For Stringer, sometimes this means creating a dialogue with employees that extends beyond a seating arrangement and engaging them in a broader way. One such example of this would be her work with CrowdComfort, a QR-code-based system that enables workers to send workplace complaints or suggestions through an application on their phone. Stringer says that companies using tools such as CrowdComfort are yielding better findings because they allow workers to provide feedback in real time, when they are actually experiencing an issue—not months later when they take a satisfaction survey. Instant feedback tools also allow the design and facility team to fine-tune and improve more subtle aspects of the office environment.

“The workplace isn’t just about the physical environment; it’s about the nature of work and the engagement of the workforce. This requires different skills and different ways of thinking.”

Stringer has also helped improve workplace research through her efforts with Rifiniti, a workplace analytics company that leverages proprietary software to capture real-time space-use data—without the need for additional software. As Stringer explains, traditional workplace analysis all too often relies heavily on the face-to-face shadowing of employees, resulting in limited data on how space is actually used.

Companies such as Rifiniti resolve this by using software to capture data points ranging from application-specific interactions to machine-usage hours.

This software-based approach allows for more thorough data capture over a period of months or even years, which not only saves time on the part of the analysts, but also allows all parties to enjoy a deeper sense of confidence in terms of the authenticity of these findings.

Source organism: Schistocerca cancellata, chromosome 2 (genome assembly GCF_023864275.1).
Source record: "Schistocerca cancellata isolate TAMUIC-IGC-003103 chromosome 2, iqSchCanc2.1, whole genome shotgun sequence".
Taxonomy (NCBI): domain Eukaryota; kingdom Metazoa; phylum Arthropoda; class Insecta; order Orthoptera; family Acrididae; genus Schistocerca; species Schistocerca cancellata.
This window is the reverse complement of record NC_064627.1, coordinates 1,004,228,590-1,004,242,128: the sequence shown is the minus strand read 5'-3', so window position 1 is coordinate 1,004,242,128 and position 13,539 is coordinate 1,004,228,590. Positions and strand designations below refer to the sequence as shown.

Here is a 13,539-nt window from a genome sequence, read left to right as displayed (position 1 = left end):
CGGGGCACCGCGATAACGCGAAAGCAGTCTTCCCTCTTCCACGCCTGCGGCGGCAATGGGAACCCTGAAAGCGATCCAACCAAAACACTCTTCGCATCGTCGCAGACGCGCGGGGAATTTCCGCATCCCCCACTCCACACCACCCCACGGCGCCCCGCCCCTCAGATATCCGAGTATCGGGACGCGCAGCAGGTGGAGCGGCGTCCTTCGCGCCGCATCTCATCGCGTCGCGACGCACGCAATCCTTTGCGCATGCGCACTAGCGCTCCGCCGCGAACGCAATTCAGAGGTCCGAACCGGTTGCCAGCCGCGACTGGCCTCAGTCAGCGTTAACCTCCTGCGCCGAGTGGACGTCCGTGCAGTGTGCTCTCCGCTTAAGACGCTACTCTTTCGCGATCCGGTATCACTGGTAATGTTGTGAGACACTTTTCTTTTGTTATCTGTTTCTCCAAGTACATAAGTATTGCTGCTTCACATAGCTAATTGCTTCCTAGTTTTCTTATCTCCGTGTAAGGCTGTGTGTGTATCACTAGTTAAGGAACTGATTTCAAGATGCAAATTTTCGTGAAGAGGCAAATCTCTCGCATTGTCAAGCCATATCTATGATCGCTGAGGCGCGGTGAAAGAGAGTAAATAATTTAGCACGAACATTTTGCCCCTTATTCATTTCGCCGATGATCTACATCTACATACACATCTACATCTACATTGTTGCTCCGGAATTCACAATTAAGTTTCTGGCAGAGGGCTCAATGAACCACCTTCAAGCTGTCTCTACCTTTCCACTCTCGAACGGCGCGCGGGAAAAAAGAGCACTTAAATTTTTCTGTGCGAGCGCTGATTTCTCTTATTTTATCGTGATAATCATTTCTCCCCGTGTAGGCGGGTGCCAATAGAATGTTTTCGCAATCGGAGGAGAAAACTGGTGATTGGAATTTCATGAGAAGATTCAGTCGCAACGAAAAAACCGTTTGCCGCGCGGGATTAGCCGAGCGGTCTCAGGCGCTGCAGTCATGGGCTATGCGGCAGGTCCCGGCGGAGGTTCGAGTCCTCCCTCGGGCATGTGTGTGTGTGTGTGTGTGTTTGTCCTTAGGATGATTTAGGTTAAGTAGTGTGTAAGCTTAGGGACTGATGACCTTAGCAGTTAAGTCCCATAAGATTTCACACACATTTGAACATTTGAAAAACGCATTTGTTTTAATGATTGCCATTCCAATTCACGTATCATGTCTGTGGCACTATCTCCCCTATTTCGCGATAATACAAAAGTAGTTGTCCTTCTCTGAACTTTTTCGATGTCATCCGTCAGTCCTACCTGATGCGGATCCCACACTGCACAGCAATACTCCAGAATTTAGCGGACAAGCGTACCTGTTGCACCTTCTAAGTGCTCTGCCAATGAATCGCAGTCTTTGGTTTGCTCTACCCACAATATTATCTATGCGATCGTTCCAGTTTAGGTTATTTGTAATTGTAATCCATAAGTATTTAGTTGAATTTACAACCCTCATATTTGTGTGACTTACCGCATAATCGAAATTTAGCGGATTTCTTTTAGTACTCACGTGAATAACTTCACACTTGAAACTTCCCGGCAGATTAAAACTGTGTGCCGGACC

“The data is broader and deeper and therefore more accurate,” Stringer explains, going on to describe how she is leveraging Rifiniti data to improve conditions at EYP’s Albany, New York, office. By partnering with Rifiniti, Stringer and her EYP colleagues are able to hone in on the key aspects of space utilization and compare this data with energy use, thermal comfort, lighting, and occupant satisfaction.

“By overlapping different data sets, our team is able to fine-tune energy use based on how the building is actually being occupied, not estimates and benchmarks,” Stringer says. This is especially important because the EYP Albany office sits in a building that aspires to net-zero energy use.

Woven throughout all of Stringer’s work is an all-too-frequent return to the most influential factors in employee productivity and health: choice and control. She says that more than any other driver, having choice and control of your work is crucial. Regardless of whether that means a choice of where, when, or how employees work or a choice of where, when, or how they exercise, the theory still holds true. The most healthy and productive workers are the ones who have ownership over their work and, in turn, their personal well-being.

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Rifiniti’s workplace analytics help businesses optimize their office space to reduce costs while delivering modern workplaces that engage employees. Using existing data and advanced analytics, our cloud-based solution provides powerful insight to workspace utilization that enables corporate real estate leaders to make smarter, faster real estate portfolio decisions.